This is the reason why, for us, child development has little to offer to pedagogy. Unlike child development, pedagogy hides away from practices of application or logics of human management. Pedagogy is concerned with radical interpretative and contextual forms of thought and practice (to read more, please see “What is Pedagogy” by Cristina D. Vintimilla). It is a wordly encounter, never functional authority. It is always, therefore, rethinking what renders the world inert—and especially how children and childhood participate in this rendering. Pedagogy, we want to propose, asks questions that work in the name of living well together: how do we create more liveable worlds for all? How do we de-center human mastery and the idea that humans are unitary, independent subjects and instead orient ourselves toward ethical and political responses to complex, messy, more-than-human worlds?

While for developmental psychology the aim of early childhood education is to authoritatively “know”, “predict” and “assess” children to guide them toward maturation and proper humanity, pedagogy is interested in the making of alternative and more-just worlds.  Making early childhood education a pedagogical project requires that educators orient themselves toward entanglements and relational connections, and notice the complex human and more-than-human political contours of educational encounters. Thus, we suggest that we become interested in opening up and nourishing particular processes; especially processes concerned with ethically and politically-tense struggles so that we can nourish subjectivities and relations that respond to the complexities of our times.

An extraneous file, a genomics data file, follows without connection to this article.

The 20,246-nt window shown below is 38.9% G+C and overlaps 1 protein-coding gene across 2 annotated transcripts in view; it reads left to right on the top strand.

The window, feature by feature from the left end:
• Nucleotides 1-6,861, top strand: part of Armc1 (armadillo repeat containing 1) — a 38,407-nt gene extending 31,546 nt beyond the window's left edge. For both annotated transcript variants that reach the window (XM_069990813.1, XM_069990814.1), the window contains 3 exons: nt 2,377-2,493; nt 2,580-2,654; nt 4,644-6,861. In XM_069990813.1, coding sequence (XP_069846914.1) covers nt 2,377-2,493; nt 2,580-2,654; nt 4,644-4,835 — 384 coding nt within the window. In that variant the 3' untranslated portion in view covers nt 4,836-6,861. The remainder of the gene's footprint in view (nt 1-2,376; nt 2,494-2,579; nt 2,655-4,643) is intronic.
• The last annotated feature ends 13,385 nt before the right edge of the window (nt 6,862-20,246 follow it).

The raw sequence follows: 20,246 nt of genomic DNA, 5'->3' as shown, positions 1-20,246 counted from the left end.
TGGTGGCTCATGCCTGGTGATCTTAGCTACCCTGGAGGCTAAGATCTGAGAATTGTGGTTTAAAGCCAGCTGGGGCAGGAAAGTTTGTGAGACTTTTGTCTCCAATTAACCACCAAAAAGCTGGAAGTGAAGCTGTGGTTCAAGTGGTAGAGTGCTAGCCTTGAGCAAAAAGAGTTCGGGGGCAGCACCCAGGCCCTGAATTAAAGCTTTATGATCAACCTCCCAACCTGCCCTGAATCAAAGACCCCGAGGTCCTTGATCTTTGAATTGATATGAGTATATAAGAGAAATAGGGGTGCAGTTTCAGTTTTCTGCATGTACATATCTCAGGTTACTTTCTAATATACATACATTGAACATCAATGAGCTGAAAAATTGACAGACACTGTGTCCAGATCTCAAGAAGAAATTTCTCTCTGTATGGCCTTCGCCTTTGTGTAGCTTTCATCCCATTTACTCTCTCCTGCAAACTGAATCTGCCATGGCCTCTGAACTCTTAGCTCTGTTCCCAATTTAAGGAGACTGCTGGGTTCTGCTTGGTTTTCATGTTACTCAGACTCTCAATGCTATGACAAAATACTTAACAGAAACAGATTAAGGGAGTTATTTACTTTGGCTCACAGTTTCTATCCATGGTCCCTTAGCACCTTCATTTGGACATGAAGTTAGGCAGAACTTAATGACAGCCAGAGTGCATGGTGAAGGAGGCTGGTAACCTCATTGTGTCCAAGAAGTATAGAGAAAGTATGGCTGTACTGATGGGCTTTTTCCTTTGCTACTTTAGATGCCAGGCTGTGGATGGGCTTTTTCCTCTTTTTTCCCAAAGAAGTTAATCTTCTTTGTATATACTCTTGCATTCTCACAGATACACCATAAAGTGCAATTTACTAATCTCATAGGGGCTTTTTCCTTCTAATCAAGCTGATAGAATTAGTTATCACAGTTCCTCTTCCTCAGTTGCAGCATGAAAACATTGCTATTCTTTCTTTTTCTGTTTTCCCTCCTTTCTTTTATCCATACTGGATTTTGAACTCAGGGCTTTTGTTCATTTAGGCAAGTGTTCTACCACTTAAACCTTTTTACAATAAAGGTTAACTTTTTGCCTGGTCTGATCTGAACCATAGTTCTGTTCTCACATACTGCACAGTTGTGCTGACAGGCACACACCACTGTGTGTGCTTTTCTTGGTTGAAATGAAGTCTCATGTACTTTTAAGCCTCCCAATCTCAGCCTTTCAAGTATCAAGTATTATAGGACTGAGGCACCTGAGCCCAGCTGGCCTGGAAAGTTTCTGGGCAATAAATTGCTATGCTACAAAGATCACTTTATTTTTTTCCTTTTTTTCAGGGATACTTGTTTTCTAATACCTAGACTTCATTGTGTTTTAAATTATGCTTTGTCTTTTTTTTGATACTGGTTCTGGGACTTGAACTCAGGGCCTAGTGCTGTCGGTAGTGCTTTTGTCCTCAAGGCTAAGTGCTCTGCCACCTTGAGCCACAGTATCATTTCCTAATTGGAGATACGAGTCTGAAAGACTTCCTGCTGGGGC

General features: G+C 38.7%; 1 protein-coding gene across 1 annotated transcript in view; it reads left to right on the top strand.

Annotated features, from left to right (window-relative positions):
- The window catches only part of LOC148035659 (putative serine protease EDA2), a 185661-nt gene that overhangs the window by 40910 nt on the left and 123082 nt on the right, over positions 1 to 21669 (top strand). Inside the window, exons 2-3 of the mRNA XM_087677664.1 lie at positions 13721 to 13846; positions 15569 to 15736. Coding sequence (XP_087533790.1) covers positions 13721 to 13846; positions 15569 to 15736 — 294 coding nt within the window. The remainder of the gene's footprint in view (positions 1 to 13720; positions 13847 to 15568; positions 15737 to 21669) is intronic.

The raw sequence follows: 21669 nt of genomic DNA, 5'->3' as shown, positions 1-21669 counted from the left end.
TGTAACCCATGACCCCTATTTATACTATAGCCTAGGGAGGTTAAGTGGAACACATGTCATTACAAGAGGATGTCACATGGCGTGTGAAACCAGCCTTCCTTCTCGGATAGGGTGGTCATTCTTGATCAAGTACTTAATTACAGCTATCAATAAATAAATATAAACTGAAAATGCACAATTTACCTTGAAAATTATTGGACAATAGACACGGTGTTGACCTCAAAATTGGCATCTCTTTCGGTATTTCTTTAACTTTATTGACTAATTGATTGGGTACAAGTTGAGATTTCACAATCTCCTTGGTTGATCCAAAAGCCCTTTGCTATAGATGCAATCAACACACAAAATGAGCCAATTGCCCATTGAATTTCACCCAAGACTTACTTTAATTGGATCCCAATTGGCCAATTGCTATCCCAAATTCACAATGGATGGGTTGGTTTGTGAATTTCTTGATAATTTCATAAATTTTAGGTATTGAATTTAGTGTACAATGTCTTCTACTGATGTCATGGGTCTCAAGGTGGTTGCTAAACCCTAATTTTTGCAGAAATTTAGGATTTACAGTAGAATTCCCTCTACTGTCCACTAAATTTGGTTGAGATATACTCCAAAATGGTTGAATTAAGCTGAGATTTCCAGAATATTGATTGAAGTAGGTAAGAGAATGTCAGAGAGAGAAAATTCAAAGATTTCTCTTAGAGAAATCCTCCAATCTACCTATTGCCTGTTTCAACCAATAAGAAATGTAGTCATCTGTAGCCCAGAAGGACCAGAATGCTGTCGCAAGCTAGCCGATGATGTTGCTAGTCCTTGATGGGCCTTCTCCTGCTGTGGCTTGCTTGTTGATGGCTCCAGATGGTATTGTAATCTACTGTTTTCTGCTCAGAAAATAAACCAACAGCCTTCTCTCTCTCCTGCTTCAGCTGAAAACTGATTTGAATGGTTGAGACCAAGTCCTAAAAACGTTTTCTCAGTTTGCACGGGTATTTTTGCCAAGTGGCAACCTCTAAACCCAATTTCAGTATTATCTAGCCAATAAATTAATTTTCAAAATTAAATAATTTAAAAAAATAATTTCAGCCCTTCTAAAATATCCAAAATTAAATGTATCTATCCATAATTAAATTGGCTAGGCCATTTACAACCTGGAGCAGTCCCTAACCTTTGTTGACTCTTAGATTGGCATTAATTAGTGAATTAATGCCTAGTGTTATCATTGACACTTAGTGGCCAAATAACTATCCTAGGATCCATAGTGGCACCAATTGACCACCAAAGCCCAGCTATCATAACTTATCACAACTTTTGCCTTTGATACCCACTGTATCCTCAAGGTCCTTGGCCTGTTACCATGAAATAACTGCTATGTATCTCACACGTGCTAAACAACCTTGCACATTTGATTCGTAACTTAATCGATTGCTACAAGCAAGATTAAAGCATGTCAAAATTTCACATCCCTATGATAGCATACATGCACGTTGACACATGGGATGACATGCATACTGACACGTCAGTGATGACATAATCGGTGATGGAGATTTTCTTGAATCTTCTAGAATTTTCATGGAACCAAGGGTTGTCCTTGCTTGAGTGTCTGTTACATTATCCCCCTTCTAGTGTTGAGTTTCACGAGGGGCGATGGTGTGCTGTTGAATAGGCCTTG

This proposition entails pedagogical processes that are committed to creating and sustaining conditions where childhood is a voidless subjective process marked by alterity (Vintimilla, 2012). In other words, our proposition seeks opportunities for new subjectivities, new ways of being human (or unbecoming human perhaps), and heterogeneity, (or the proliferation of diversity, of a commonality, or community, in difference). Let’s remember: it is pedagogy that creates the conditions for the legitimation of multiple ways of being, for multiple childhoods. It is pedagogy that is interested in opening up curricular processes that have no predefined ideas of who or what a child is. It is pedagogy that is open to the possibility of alternative narratives and not about the repetition of predefined normative vectors. It is pedagogy that is concerned with the creation of collective spaces, of common and uncommon worlds. Child development is resolutely never interested in these processes. What would be possible if education subtracts itself from developmentalism? Pedagogy would be a possibility. Creating spaces for dwelling that are ethical and creative would be possible. Creating a collective life that keeps the question of the commons open would be possible. In pedagogy, as Machado said, “the path is made by walking.” So, unlike developmentalism’s competent pieties, the state of affairs that pedagogy assumes is so broad as to give the lie to breadth itself…and, in this, is instead breath itself. We breathe as we walk. And we do it together.